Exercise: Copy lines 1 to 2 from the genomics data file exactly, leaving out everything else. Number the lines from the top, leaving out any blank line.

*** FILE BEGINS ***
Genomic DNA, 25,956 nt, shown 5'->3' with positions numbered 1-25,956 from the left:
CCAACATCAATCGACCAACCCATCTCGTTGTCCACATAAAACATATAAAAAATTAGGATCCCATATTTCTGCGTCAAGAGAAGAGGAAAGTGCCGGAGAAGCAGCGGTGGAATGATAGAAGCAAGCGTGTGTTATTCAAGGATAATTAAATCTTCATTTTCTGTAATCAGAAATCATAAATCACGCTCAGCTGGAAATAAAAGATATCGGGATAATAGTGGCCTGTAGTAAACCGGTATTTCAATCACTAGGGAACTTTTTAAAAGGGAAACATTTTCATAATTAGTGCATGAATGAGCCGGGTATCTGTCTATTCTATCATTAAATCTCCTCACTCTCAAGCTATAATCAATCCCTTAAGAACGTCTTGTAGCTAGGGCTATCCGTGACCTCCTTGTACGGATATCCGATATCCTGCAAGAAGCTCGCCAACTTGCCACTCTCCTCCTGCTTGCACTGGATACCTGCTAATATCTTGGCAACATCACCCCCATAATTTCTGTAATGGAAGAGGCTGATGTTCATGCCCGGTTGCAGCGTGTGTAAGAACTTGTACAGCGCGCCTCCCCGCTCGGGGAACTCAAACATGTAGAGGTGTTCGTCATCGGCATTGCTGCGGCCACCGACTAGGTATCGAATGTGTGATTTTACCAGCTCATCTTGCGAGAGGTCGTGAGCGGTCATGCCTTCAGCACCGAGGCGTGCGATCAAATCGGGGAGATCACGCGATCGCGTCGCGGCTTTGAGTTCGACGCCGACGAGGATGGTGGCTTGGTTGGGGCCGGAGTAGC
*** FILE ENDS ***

Genomic DNA, 25,956 nt, shown 5'->3' with positions numbered 1-25,956 from the left:
CCAACATCAATCGACCAACCCATCTCGTTGTCCACATAAAACATATAAAAAATTAGGATCCCATATTTCTGCGTCAAGAGAAGAGGAAAGTGCCGGAGAAGCAGCGGTGGAATGATAGAAGCAAGCGTGTGTTATTCAAGGATAATTAAATCTTCATTTTCTGTAATCAGAAATCATAAATCACGCTCAGCTGGAAATAAAAGATATCGGGATAATAGTGGCCTGTAGTAAACCGGTATTTCAATCACTAGGGAACTTTTTAAAAGGGAAACATTTTCATAATTAGTGCATGAATGAGCCGGGTATCTGTCTATTCTATCATTAAATCTCCTCACTCTCAAGCTATAATCAATCCCTTAAGAACGTCTTGTAGCTAGGGCTATCCGTGACCTCCTTGTACGGATATCCGATATCCTGCAAGAAGCTCGCCAACTTGCCACTCTCCTCCTGCTTGCACTGGATACCTGCTAATATCTTGGCAACATCACCCCCATAATTTCTGTAATGGAAGAGGCTGATGTTCATGCCCGGTTGCAGCGTGTGTAAGAACTTGTACAGCGCGCCTCCCCGCTCGGGGAACTCAAACATGTAGAGGTGTTCGTCATCGGCATTGCTGCGGCCACCGACTAGGTATCGAATGTGTGATTTTACCAGCTCATCTTGCGAGAGGTCGTGAGCGGTCATGCCTTCAGCACCGAGGCGTGCGATCAAATCGGGGAGATCACGCGATCGCGTCGCGGCTTTGAGTTCGACGCCGACGAGGATGGTGGCTTGGTTGGGGCCGGAGTAGC